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Commentary

Latin America’s Bad Habits


     
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GUATEMALA CITY — After 60 years in power, Paraguay’s ruling Colorado Party was pushed aside April 20 by a charismatic former Catholic bishop promising economic and political reform and power to the people.

The election of Fernando Lugo as Paraguay’s new president was hailed by an official of America’s left-leaning Center for Economic and Policy Research as a sign of the “deep and irreversible . . . changes sweeping Latin America.”

But “change” doesn’t always mean change for the better. And only time will tell whether Mr. Lugo will pursue an independent new course that improves conditions in the poverty-stricken nation of 6.5 million, or follow other recent populist politicians who, in the name of change, have curbed individual liberties and strangled their economies.

Paraguay is, importantly, different. Bolivia, Ecuador, Nicaragua and Venezuela, other countries led by populist politicians who promised change, could afford to make mistakes. Their economies are propped up by valuable commodities and natural resources: tin, zinc, oil and natural gas in Bolivia; oil in Ecuador; coffee and gold in Nicaragua; and bauxite and oil in Venezuela. Paraguay enjoys no such riches.

None of this is new. If there’s one constant in Latin America it may be this: For every step forward—politically and economically—there’s an equivalent step back. How else can one explain the never-ending roller-coaster many Latin American countries seem to ride? Bursts of freedom, energy and progress, followed by periods of inexplicable resentment, regret and regression.

Venezuela and its copy-cat states are not alone on this ride. In Argentina, the government, forever insatiable, has taken advantage of high soy prices by raising taxes on exporters to as much as 44 percent. If you want to kill soy exports that’s how to do it.

For five years, Latin American economies have enjoyed a bonanza. The export of raw materials, the region’s principal source of hard currency, has increased to meet a growing world demand that, in turn, has fueled higher prices. China’s booming economy and the awakening of India, along with the weakness of the dollar, have made the prices of oil, minerals and agricultural products rise almost constantly, often to levels never before reached.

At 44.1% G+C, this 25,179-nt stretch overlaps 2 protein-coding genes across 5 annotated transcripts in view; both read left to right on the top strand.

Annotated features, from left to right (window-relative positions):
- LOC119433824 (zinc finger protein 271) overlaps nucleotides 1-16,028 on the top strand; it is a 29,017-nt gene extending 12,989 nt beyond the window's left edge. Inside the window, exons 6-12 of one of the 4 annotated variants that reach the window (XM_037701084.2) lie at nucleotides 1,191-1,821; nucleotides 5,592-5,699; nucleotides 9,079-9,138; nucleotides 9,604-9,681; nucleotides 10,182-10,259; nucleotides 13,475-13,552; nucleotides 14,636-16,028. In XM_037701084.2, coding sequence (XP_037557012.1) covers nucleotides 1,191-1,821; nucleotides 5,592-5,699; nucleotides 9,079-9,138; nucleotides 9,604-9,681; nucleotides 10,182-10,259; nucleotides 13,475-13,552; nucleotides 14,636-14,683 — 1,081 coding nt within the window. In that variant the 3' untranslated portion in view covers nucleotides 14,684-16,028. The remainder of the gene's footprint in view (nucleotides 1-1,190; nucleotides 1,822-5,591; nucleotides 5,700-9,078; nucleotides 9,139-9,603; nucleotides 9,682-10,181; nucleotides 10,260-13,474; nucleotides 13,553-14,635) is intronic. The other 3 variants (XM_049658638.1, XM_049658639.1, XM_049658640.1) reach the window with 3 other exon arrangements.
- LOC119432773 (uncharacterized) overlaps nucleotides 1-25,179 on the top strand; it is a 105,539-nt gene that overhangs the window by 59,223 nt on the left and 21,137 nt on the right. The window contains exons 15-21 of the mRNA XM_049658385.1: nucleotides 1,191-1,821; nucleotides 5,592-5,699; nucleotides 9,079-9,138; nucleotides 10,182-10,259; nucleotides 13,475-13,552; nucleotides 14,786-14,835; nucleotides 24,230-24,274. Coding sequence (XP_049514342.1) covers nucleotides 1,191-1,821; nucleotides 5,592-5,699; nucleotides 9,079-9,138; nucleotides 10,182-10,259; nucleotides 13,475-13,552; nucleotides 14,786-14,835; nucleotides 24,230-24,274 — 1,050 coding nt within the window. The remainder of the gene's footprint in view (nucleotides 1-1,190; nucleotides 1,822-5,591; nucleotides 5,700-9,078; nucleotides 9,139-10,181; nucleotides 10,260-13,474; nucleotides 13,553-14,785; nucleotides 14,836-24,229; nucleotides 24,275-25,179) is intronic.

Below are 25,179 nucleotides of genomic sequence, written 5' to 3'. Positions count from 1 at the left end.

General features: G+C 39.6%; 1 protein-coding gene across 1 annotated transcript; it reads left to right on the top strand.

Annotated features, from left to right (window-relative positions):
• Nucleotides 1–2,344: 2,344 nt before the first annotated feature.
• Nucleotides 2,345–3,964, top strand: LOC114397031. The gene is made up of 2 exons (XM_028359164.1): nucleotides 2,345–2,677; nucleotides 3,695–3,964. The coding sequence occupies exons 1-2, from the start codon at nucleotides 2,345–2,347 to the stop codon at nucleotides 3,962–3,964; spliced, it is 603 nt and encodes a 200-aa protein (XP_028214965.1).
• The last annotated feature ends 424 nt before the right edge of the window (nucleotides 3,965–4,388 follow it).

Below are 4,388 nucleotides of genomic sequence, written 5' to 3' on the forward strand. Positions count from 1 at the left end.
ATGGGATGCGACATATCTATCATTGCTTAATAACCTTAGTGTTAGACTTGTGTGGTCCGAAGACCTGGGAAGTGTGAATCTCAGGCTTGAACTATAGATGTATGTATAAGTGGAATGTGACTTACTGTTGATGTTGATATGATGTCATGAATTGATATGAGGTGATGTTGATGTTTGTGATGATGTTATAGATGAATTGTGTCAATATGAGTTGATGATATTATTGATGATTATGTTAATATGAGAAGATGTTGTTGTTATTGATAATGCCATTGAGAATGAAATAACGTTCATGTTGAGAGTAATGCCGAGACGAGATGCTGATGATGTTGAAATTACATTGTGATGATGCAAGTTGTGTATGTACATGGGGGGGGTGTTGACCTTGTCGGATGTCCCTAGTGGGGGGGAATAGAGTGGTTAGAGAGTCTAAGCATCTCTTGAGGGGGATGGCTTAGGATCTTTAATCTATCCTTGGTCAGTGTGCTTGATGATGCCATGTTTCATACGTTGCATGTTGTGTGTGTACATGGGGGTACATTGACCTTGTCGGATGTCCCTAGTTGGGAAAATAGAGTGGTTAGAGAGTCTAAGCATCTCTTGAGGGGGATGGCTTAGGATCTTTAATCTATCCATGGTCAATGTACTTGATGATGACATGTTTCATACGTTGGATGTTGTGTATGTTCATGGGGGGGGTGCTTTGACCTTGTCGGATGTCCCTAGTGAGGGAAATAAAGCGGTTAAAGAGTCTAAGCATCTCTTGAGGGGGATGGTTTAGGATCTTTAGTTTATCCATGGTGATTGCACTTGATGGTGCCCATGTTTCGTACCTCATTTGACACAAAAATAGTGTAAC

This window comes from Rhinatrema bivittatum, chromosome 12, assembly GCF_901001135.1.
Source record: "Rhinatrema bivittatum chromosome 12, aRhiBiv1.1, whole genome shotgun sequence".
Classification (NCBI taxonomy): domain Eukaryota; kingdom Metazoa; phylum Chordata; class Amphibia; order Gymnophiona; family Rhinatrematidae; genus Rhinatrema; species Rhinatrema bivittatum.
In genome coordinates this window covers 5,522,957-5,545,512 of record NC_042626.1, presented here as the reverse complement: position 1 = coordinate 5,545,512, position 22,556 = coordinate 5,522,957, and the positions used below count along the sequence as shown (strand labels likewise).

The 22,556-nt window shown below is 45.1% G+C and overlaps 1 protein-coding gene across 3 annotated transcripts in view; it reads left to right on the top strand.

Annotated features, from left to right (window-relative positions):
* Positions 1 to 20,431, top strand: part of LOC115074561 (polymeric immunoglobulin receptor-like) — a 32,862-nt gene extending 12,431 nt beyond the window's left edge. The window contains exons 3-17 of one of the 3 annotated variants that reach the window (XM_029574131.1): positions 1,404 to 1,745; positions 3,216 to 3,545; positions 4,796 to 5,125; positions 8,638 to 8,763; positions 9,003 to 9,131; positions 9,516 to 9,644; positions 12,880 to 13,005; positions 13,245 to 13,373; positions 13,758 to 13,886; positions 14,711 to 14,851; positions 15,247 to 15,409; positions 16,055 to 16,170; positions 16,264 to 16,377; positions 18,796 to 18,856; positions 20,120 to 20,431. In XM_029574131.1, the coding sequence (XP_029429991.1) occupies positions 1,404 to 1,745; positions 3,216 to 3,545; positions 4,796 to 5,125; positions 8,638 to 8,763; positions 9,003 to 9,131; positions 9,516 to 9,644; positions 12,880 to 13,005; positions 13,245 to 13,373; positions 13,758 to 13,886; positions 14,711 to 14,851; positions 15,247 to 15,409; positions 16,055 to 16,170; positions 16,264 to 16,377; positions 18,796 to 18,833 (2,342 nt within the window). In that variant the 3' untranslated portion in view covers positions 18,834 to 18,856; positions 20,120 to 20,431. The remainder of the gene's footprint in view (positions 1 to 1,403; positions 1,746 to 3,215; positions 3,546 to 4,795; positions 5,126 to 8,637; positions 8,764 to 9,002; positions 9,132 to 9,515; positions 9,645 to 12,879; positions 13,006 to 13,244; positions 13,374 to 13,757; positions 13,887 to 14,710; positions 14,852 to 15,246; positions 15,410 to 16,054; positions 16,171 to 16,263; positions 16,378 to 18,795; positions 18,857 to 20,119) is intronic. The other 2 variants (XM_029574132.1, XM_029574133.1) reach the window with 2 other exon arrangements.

Thanks to this export boom, the economies of Latin America have grown ceaselessly during the last five years, fostering expansion in almost all sectors. With higher tax revenues, the governments have been able to eliminate or reduce deficits and increase social spending.

What many of them haven’t done—in some cases simply to spite the United States—is to make needed structural changes in their economies to promote long-term economic growth or to deal with the inevitable economic slowdowns that follow good times.

Public money has been spent on bureaucracy, on social programs of doubtful efficacy, and on shoring up their political bases—Venezuela’s Hugo Chavez likes nothing more than occupying center stage—but not on economy-building. That’s why Latin America has grown at half the speed of China.

But now the good times are ending. High prices have begun to batter, with great force, the scant purchasing power of the poor. In Paraguay, for example, more than a third of the country—and by some estimates nearly half—live in poverty. When you’re poor especially, prices matter.

The politicians, meanwhile, refusing to move beyond the populist speeches with which they try to gain the voters’ favor, turn to the same tired solutions: impose more controls, try to govern the economy from some ministry, increase subsidies and impose more fiscal burdens. An army of bureaucrats who constantly talk about fighting poverty receive most of the public revenue. Business, meanwhile, always a convenient scapegoat, flees the region in search of friendlier climates, making sustained economic growth difficult.

Latin America needs to understand that greater economic development cannot be achieved by returning to the failed measures of the past. It cannot be achieved by controlling prices, nationalizing industries, confiscating private businesses—even those owned by gringos—or raising taxes. As experience shows, such populist measures only lead to greater shortages, increased inflation and a return to the cruel crises so common in this part of the world.


Carlos Sabino is an adjunct fellow with The Independent Institute, and a visiting professor and researcher at the Universidad Francisco Marroquín Foundation in Guatemala.






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